Sunday, June 24, 2012


We had a tree that was felled a few years ago. We thought we might like it as a landscape feature, but decided it was not going to work out.
First we cleared away the berries and brambles. I had rented a saw with a 28 inch bar to get through the thick end.  
I also had help. My son joined me with our newest farm-mate, Hank, a college friend of his who has come up to the NW to try a new direction. It was the first time for both of them being lumberjacks.
The tree had to come down because it was rotted inside. The first 10' or so was hollow. The edges were good, but the center was gone.
Pretty soon we got into full, solid rounds.
The boys spelled me with the saw. It takes a long time to get through wood this diameter and I wore out after a couple of hours.
It was their first time using a saw, but it seemed like a good time to learn. A saw like that handles like a Cadillac at 70 on a straight road. More training will be necessary before they are ready to use a smaller saw in the woods, but they did great.
A problem came as we got a little ways up the trunk. The further we went, the deeper the log was sunk in the dirt. We figured there was a lot of whiplash as it fell, causing the top to slam harder in the ground, sinking it deeper.

The worst thing for a saw chain is hitting dirt. I am not sure why it can chew through solid wood easily but goes dull at the slightest contact with soil. (If you know, fill me in.)

With a 28 inch bar and the wood 6" deep in the dirt, I was having a hard time making a clean cut without ruining the chain. I had a backup chain, but a lot of wood to get through and a long ride to the rental shop if it went dull.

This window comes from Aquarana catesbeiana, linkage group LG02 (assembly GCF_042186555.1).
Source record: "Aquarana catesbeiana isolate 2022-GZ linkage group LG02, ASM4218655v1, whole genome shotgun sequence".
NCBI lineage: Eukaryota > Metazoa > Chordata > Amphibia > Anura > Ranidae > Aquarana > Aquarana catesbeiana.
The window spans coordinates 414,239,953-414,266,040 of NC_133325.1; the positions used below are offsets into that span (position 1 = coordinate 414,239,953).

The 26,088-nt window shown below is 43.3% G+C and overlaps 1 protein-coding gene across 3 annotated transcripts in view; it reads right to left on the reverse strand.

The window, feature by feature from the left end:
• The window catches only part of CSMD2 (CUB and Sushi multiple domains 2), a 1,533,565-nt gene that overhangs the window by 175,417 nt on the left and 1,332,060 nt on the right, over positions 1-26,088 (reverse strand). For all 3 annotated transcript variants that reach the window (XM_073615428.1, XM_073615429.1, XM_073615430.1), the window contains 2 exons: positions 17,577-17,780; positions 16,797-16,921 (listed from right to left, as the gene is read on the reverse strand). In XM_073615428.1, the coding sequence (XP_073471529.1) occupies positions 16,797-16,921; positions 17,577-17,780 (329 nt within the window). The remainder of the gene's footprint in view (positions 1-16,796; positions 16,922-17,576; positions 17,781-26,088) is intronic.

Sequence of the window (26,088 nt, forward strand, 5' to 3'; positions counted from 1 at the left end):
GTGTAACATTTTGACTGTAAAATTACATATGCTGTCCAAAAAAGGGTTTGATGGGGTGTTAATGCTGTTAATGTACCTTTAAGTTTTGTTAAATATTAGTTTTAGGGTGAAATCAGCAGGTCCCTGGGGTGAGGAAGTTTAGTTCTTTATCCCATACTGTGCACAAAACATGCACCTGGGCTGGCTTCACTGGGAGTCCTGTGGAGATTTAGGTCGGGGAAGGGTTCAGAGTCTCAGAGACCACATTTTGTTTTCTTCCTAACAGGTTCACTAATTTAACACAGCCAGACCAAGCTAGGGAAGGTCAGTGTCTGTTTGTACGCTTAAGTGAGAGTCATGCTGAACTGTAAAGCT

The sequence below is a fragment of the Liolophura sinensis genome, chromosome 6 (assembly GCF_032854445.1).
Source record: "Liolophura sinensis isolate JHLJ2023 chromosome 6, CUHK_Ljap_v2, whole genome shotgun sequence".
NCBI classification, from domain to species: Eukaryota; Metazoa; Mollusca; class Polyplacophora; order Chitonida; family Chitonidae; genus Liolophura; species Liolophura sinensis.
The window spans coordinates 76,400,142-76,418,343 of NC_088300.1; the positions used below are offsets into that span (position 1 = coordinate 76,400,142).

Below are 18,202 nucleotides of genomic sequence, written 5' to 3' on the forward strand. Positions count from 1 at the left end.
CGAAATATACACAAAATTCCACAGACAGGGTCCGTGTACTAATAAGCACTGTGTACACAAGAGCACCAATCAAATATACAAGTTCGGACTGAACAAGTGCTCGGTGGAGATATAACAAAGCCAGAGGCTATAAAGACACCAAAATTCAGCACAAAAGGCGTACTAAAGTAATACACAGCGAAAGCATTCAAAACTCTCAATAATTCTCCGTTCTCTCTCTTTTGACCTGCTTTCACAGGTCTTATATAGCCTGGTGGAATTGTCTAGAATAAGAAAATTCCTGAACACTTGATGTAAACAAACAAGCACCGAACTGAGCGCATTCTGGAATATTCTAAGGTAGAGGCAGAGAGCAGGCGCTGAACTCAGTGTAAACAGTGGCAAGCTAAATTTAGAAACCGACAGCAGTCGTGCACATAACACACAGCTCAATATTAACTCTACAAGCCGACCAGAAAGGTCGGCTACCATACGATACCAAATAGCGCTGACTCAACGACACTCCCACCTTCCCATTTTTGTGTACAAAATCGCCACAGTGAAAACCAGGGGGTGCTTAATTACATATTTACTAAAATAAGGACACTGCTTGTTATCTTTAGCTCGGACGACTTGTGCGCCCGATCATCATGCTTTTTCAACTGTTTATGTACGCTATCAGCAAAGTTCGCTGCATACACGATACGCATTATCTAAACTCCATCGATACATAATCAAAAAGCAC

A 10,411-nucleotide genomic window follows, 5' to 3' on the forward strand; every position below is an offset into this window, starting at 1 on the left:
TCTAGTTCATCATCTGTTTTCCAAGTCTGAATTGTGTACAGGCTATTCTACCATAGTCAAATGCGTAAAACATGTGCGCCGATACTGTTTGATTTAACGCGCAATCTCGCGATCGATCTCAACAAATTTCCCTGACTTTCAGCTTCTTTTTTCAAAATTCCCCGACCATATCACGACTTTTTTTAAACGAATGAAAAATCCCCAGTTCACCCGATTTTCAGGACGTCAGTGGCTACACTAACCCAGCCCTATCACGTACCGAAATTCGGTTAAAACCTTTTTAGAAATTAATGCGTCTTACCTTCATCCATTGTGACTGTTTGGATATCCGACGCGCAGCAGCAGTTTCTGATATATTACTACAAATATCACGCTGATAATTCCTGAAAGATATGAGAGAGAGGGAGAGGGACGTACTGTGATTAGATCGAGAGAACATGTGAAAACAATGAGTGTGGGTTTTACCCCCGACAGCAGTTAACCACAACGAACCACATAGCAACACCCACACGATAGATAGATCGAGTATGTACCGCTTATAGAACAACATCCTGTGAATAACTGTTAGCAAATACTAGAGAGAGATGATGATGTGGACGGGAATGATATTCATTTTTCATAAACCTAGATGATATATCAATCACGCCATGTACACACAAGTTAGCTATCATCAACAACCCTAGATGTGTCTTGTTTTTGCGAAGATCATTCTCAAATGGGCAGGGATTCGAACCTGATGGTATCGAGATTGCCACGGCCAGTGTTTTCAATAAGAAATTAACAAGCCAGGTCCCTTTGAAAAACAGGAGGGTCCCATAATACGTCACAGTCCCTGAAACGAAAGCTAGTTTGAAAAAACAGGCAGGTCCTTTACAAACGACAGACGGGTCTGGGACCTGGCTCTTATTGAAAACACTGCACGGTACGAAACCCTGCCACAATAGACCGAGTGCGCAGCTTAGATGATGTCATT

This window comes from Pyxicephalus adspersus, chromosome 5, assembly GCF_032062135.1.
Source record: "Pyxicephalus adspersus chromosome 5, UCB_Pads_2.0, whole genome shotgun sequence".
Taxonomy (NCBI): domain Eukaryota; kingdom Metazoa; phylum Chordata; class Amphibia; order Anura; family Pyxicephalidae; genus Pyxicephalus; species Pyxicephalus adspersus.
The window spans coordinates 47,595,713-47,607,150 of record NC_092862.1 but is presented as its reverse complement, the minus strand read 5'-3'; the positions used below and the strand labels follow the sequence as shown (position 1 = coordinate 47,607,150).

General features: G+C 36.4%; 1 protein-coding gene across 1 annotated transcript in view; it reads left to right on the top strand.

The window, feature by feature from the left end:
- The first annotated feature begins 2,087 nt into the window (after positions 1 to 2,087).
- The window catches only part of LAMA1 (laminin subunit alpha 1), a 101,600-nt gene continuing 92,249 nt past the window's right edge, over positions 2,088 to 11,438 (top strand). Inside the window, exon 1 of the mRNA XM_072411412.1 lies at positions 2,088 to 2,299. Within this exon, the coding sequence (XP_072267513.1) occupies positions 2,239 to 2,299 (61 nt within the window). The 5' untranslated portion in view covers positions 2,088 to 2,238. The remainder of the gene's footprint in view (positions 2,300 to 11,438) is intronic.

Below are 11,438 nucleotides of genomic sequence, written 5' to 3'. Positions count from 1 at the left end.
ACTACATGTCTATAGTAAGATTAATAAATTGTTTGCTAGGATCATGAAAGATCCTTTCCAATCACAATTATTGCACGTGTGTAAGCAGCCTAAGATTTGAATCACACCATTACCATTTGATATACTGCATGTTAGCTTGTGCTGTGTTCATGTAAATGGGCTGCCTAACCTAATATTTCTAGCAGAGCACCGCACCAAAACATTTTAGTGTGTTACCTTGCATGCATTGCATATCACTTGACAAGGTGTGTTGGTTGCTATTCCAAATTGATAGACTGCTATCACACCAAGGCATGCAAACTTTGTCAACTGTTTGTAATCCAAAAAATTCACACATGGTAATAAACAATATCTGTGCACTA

After conferring with Phoebe and the boys we decided on a strategy. We grabbed a 4X4 for leverage, and some timbers to pry against. An adz was used to clear out the dirt from one side. 
I cut several rounds 3/4 through, stopping before I got near the dirt. Then we carefully dug one out and made a full cut.
We wedged the beam in and pried.
It took a fair amount of levering but we were able to roll the log a quarter turn and finish the cut safely above the dirt. It was an old school approach, and really satisfying to have such simple thing work so well.

The boys used a splitting maul and wedge to beak the rounds into manageable chunks. We will finish the splitting this fall, once the weather cools a bit and it is nice and dry.
It was really gratifying to do the work, made even more so by spending time working with the boys. It has been far too long since Jake was at home, and we are enjoying getting to know Hank.


  1. Good job! A lot of back braking work but isn't it satisfying when you see that stack of firewood (even if it's not completely ready)? I am always amazed that previous generations were able to build log homes with primitive tools---really makes me appreciate our modern conveniences!

  2. nice work..that is a monster!..that should help keep your place warm all winter!

    Not sure if it is dirt or stones which make a chainsaw go dull..but either way I avoid the ground at all costs!

  3. That's a load of wood! I couldn't help but lust at the thought of a couple of three inch think slices off the fat end. I always make outdoor furniture for around our fire pit and under a few select trees as relaxation/reading spots. My daughter has long used slabs and chairs carved with the chainsaw for her hide-outs.


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